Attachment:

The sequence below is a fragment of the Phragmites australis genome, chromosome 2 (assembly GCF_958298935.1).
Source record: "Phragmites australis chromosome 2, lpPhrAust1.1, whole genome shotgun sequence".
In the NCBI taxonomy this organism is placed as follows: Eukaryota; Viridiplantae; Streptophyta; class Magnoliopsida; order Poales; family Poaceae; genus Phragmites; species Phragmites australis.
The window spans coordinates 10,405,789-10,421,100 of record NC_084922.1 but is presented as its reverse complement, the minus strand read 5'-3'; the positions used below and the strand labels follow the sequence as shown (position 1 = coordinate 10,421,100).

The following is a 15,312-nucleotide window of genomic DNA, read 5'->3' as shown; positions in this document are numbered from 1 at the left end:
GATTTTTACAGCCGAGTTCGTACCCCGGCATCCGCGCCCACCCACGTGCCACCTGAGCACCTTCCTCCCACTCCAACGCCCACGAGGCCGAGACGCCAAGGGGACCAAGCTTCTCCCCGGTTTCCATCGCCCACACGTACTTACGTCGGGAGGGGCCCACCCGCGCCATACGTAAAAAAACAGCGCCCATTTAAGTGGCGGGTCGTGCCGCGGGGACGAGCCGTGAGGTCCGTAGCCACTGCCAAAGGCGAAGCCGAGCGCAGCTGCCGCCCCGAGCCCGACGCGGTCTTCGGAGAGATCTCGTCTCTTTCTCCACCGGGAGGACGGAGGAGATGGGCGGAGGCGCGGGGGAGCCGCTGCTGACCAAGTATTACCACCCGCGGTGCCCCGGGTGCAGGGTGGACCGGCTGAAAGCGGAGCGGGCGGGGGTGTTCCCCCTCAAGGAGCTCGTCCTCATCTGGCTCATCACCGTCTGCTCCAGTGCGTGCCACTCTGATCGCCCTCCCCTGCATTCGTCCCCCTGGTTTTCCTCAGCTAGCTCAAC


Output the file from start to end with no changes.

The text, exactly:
The sequence below is a fragment of the Phragmites australis genome, chromosome 2 (assembly GCF_958298935.1).
Source record: "Phragmites australis chromosome 2, lpPhrAust1.1, whole genome shotgun sequence".
In the NCBI taxonomy this organism is placed as follows: Eukaryota; Viridiplantae; Streptophyta; class Magnoliopsida; order Poales; family Poaceae; genus Phragmites; species Phragmites australis.
The window spans coordinates 10,405,789-10,421,100 of record NC_084922.1 but is presented as its reverse complement, the minus strand read 5'-3'; the positions used below and the strand labels follow the sequence as shown (position 1 = coordinate 10,421,100).

The following is a 15,312-nucleotide window of genomic DNA, read 5'->3' as shown; positions in this document are numbered from 1 at the left end:
GATTTTTACAGCCGAGTTCGTACCCCGGCATCCGCGCCCACCCACGTGCCACCTGAGCACCTTCCTCCCACTCCAACGCCCACGAGGCCGAGACGCCAAGGGGACCAAGCTTCTCCCCGGTTTCCATCGCCCACACGTACTTACGTCGGGAGGGGCCCACCCGCGCCATACGTAAAAAAACAGCGCCCATTTAAGTGGCGGGTCGTGCCGCGGGGACGAGCCGTGAGGTCCGTAGCCACTGCCAAAGGCGAAGCCGAGCGCAGCTGCCGCCCCGAGCCCGACGCGGTCTTCGGAGAGATCTCGTCTCTTTCTCCACCGGGAGGACGGAGGAGATGGGCGGAGGCGCGGGGGAGCCGCTGCTGACCAAGTATTACCACCCGCGGTGCCCCGGGTGCAGGGTGGACCGGCTGAAAGCGGAGCGGGCGGGGGTGTTCCCCCTCAAGGAGCTCGTCCTCATCTGGCTCATCACCGTCTGCTCCAGTGCGTGCCACTCTGATCGCCCTCCCCTGCATTCGTCCCCCTGGTTTTCCTCAGCTAGCTCAAC